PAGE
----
We must change the status quo, dismantle and go after laws that hold women back and create inequalities, Senait Fisseha, Director of Global Programs at the Susan Thompson Buffett Foundation, said during this year’s virtual Women Leaders in Global Health Conference under the theme Connect, Commit and Act.
“Right now women around the world are facing a number of deadly crisis and parallel to Covid-19, issues that were there before have been heightened by the pandemic mainly the restrictions and attacks on their essential health care and rights including sexual and reproductive health care and rights, access to safe abortions, increased gender-based violence, mental health crisis from stretching responsibility that is expected of them. For African women or women of colour everywhere, the challenges are even greater in a world that is still rife with systemic racism and while supremacy,” said Fisseha.
Before introducing the panel, Zain Verjee, Kenyan Journalist and Founder and CEO of the Zain Verjee Group, highlighted the importance of working to advance women’s leadership on the African continent.
Eighty percent of the world’s health force are women and yet they face extra ordinary barriers to reach leadership roles. Women represent only 25 percent of senior leadership positions and those inequalities are just compounded in Africa. Gender equality progress in Africa has stalled over the past four years, at the current rate it would take Africa more than 140 years to reach gender parity. These are some shocking facts from the 2019 McKinsey Global Institute report that Verjee pointed out in her opening remarks during the virtual conference.
“Covid-19 pandemic has worsened the inequalities, imposing even greater family and economic burdens with some countries closing some centers they deemed nonessential services during lockdown that made reproductive health services even more difficult to access for women. This decision lead to more violence against women, unemployment, accidental pregnancies, unsafe abortion and transmitted diseases,” she said.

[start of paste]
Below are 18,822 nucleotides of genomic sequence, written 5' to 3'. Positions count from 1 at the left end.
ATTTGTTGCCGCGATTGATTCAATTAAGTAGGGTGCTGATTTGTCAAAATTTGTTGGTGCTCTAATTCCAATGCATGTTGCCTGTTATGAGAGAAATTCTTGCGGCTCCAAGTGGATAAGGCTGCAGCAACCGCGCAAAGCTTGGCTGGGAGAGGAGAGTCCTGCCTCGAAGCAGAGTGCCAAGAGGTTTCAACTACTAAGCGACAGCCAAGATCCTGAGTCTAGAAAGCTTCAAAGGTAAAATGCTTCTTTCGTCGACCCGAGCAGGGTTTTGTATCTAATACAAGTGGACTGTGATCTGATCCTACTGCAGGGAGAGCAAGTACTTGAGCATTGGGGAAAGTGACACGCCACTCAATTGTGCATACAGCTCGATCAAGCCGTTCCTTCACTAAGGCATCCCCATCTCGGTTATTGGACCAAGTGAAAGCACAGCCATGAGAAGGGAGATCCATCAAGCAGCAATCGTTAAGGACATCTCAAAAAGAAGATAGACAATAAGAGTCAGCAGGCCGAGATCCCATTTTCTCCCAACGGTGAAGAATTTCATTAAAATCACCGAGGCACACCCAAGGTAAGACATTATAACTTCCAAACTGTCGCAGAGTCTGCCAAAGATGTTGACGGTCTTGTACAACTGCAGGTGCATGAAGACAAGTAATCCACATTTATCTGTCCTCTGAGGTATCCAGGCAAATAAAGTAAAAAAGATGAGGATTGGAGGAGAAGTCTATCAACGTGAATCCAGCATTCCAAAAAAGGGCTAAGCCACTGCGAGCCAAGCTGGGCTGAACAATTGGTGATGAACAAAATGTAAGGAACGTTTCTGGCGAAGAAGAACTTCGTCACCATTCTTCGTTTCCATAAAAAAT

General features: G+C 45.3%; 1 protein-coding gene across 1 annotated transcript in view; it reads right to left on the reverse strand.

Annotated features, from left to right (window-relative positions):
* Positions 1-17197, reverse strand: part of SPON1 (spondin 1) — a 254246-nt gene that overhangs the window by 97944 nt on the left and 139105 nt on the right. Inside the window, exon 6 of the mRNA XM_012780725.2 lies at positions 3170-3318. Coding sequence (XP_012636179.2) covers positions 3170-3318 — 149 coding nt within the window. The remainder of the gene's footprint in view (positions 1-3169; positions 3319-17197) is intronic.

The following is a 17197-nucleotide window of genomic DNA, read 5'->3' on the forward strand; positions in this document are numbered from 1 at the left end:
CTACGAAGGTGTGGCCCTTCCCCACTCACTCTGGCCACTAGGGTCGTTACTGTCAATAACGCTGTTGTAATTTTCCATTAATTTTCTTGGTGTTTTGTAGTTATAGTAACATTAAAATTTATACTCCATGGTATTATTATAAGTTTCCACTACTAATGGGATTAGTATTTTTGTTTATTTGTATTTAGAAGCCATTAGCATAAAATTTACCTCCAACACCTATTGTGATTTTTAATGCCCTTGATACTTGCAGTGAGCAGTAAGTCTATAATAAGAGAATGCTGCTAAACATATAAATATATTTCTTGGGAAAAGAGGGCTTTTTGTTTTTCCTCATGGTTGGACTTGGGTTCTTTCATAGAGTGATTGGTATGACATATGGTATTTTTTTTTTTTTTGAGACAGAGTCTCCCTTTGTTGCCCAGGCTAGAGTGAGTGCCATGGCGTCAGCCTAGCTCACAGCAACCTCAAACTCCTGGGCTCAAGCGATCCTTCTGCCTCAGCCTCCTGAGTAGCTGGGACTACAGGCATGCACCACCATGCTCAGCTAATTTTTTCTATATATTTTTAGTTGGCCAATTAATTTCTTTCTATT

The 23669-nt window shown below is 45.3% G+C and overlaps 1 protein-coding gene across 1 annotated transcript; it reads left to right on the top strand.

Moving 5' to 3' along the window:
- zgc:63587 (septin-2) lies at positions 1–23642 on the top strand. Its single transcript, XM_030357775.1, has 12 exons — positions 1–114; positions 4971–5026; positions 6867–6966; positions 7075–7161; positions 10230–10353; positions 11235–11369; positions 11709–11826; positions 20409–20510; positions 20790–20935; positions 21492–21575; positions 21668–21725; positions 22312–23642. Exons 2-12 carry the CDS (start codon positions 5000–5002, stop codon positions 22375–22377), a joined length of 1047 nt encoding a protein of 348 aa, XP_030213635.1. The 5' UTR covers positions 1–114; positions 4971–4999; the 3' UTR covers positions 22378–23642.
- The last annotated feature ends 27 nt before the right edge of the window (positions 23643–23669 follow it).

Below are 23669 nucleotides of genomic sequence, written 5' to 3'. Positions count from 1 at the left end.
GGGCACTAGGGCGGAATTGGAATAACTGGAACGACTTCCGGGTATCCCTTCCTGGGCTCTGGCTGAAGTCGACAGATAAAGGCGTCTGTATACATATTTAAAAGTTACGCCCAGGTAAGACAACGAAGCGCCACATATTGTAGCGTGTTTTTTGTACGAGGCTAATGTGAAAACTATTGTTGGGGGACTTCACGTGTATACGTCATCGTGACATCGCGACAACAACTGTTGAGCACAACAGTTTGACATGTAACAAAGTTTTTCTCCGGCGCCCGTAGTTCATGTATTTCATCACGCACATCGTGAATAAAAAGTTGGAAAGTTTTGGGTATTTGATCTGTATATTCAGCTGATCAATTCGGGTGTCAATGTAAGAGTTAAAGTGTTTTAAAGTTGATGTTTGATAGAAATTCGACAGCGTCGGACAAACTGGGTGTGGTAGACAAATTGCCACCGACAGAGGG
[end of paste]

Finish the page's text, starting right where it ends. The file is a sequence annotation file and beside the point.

Rumbidzai Chisenga, Director of Ellen Johnson Sirleaf Center‘s Leadership Programs, joined Fisseha to discuss the key opportunities and challenges to African women’s leadership. They started off by discussing the impact of COVID-19 pandemic which they both agree has heightened inequalities.
With no doubt the novel coronavirus pandemic has exposed some of the deep inequalities in societies also exposing weak health systems. Fisseha said deep inequalities that are being brought to light for some during this pandemic have become the built-in feature in the world we live including in the health systems and there have been at work long before this covid-19 pandemic crisis hit.
“What that means is that they are going to require very intentional and constant action to dismantle. Choosing the side of the status quo and not dealing with this inequality head on is choosing not to care,” she said.
In April the United Nations Population Fund predicted that lockdown-related disruption over 6 months could leave 47 million women in low- and middle-income countries unable to use modern contraceptives, leading to a projected 7 million additional unintended pregnancies and an additional 31 million cases of gender-based violence.
The same analysis also predicted that the Covid-19 pandemic is also expected to cause significant delays in programmes to end female genital mutilation and child marriage, resulting in an estimated two million more cases of FGM over the next decade.
Using Their Voices to Influence and Accelerate Change